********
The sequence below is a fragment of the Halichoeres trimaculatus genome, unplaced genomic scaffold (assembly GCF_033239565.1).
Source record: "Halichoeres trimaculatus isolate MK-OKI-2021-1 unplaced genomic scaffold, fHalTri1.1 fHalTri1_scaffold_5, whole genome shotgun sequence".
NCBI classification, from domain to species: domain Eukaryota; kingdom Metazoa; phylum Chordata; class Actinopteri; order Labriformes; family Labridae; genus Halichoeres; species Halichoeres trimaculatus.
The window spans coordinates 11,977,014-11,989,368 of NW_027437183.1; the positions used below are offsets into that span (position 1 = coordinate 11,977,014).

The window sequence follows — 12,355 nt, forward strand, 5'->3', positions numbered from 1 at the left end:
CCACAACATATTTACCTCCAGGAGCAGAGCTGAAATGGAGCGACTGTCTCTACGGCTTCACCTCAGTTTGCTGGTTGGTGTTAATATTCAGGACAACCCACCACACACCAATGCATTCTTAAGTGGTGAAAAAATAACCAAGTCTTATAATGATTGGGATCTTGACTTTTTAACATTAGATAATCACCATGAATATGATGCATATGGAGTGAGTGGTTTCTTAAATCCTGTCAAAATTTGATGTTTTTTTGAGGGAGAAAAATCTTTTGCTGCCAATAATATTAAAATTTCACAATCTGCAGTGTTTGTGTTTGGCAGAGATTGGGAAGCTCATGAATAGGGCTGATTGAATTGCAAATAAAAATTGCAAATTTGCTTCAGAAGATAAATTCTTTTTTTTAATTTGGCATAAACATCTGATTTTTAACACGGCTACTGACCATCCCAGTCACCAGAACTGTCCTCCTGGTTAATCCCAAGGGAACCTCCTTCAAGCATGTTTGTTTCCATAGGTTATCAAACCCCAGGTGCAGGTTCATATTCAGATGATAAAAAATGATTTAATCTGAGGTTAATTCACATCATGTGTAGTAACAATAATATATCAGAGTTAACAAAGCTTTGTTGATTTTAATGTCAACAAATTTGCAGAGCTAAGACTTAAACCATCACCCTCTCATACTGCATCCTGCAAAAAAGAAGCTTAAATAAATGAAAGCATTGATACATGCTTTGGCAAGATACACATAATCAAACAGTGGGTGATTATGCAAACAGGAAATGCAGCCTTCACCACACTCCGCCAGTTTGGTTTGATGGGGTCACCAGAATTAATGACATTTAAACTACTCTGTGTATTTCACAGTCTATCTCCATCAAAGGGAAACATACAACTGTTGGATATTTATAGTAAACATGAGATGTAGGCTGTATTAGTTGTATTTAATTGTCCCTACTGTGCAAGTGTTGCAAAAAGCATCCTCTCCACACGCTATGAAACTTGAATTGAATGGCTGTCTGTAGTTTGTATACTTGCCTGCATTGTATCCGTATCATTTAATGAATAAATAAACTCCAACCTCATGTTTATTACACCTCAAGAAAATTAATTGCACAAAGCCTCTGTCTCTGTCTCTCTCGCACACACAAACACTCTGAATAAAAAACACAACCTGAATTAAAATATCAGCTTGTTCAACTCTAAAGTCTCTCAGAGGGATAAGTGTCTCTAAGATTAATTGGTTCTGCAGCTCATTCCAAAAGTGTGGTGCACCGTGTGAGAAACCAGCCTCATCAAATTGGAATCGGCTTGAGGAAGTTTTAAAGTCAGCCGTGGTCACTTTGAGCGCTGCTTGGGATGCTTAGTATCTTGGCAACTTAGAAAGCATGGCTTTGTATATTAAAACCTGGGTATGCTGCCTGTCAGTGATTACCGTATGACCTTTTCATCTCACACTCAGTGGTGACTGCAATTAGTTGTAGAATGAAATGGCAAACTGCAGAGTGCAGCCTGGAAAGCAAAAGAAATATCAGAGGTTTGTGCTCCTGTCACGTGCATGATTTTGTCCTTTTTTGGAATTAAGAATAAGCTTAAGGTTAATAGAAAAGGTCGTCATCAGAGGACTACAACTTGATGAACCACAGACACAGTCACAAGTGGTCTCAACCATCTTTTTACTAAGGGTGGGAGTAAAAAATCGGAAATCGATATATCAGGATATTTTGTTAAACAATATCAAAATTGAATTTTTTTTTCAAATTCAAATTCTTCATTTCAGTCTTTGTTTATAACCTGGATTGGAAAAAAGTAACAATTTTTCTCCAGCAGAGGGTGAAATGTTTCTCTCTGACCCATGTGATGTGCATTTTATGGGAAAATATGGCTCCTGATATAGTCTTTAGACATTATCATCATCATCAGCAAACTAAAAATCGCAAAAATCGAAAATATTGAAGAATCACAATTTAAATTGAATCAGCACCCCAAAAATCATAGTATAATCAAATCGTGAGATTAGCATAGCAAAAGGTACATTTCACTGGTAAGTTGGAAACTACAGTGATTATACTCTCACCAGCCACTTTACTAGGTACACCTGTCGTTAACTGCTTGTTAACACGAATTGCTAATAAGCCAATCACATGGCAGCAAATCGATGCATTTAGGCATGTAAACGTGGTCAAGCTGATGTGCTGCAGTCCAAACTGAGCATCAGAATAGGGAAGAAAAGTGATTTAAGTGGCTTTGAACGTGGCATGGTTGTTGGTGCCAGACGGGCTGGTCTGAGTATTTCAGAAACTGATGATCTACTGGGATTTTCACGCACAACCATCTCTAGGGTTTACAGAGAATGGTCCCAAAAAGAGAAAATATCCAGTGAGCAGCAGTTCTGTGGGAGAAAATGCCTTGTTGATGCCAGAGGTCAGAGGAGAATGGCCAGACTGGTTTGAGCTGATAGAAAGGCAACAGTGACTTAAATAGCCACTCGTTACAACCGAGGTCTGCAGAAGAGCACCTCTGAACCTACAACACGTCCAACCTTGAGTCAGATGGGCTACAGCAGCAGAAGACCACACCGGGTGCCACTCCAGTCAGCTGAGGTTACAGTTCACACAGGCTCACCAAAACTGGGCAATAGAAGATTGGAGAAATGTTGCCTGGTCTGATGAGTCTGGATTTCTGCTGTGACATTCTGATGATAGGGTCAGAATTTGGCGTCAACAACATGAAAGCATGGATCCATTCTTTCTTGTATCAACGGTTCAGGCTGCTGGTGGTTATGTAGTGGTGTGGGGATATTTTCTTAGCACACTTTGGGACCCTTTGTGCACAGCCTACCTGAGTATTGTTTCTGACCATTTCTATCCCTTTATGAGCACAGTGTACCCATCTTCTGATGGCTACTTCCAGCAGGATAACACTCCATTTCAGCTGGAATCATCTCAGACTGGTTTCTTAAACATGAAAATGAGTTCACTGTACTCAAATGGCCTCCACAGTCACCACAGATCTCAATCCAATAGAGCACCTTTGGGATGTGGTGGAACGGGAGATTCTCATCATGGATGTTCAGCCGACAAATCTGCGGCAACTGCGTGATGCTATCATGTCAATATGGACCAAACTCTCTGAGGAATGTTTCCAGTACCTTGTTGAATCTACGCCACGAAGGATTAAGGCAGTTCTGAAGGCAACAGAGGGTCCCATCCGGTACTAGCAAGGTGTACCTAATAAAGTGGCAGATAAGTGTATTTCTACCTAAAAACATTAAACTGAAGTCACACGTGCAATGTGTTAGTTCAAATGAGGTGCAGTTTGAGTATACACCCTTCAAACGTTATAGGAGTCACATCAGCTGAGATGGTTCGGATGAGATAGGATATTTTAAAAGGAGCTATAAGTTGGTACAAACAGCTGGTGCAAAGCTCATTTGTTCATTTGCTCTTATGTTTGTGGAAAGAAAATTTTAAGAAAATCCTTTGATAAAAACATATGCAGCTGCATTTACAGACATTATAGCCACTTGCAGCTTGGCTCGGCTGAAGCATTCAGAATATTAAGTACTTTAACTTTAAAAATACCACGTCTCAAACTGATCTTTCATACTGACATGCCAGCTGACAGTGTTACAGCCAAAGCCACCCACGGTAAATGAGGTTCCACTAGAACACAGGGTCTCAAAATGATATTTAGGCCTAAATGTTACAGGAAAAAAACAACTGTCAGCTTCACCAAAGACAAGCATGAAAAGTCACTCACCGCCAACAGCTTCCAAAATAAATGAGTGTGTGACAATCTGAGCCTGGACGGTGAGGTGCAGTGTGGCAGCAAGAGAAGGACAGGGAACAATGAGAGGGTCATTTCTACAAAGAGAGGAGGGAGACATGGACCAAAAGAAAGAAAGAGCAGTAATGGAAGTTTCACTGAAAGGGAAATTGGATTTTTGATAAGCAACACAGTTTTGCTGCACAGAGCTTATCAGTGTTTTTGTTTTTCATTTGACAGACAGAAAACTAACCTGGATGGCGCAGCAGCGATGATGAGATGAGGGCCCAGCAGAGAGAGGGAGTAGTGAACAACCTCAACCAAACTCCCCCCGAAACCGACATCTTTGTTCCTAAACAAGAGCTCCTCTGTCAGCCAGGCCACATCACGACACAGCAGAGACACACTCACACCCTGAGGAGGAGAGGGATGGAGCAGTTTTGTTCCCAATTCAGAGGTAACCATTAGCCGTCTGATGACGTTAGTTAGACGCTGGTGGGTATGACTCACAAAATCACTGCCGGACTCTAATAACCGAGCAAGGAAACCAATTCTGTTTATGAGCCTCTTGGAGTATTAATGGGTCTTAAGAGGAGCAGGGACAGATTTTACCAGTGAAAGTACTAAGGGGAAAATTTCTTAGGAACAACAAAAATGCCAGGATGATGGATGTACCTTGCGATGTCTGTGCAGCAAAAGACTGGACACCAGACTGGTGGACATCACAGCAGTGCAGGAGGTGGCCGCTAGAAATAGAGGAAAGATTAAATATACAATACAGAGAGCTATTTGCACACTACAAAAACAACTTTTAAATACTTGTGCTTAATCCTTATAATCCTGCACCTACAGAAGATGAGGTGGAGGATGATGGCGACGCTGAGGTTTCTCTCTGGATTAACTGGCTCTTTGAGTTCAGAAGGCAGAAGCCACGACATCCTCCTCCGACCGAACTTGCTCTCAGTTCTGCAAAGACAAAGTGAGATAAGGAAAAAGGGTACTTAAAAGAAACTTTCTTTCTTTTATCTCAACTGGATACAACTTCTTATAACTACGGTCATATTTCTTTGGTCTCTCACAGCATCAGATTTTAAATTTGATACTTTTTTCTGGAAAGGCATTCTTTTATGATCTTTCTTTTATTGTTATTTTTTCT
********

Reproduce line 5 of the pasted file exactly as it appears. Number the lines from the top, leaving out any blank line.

The window sequence follows — 12,355 nt, forward strand, 5'->3', positions numbered from 1 at the left end: